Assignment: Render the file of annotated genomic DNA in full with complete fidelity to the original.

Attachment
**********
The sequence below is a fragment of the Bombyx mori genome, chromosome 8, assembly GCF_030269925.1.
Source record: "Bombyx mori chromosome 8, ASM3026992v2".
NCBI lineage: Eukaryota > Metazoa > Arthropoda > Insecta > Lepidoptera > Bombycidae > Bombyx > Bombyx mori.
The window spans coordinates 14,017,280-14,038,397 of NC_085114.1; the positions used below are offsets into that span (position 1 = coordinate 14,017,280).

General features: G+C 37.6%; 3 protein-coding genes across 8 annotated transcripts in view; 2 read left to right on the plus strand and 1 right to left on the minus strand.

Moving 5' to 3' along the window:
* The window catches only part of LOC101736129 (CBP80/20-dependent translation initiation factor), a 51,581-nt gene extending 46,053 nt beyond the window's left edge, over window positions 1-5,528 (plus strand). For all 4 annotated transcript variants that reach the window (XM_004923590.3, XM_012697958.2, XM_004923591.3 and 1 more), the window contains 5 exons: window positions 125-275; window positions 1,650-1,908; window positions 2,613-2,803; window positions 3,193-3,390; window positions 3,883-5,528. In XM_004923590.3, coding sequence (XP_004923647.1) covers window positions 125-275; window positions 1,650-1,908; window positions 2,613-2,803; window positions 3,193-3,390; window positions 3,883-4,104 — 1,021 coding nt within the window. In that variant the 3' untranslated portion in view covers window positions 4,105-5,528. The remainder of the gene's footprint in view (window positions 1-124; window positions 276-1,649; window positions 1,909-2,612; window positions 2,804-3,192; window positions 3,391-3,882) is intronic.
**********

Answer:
The sequence below is a fragment of the Bombyx mori genome, chromosome 8, assembly GCF_030269925.1.
Source record: "Bombyx mori chromosome 8, ASM3026992v2".
NCBI lineage: Eukaryota > Metazoa > Arthropoda > Insecta > Lepidoptera > Bombycidae > Bombyx > Bombyx mori.
The window spans coordinates 14,017,280-14,038,397 of NC_085114.1; the positions used below are offsets into that span (position 1 = coordinate 14,017,280).

General features: G+C 37.6%; 3 protein-coding genes across 8 annotated transcripts in view; 2 read left to right on the plus strand and 1 right to left on the minus strand.

Moving 5' to 3' along the window:
* The window catches only part of LOC101736129 (CBP80/20-dependent translation initiation factor), a 51,581-nt gene extending 46,053 nt beyond the window's left edge, over window positions 1-5,528 (plus strand). For all 4 annotated transcript variants that reach the window (XM_004923590.3, XM_012697958.2, XM_004923591.3 and 1 more), the window contains 5 exons: window positions 125-275; window positions 1,650-1,908; window positions 2,613-2,803; window positions 3,193-3,390; window positions 3,883-5,528. In XM_004923590.3, coding sequence (XP_004923647.1) covers window positions 125-275; window positions 1,650-1,908; window positions 2,613-2,803; window positions 3,193-3,390; window positions 3,883-4,104 — 1,021 coding nt within the window. In that variant the 3' untranslated portion in view covers window positions 4,105-5,528. The remainder of the gene's footprint in view (window positions 1-124; window positions 276-1,649; window positions 1,909-2,612; window positions 2,804-3,192; window positions 3,391-3,882) is intronic.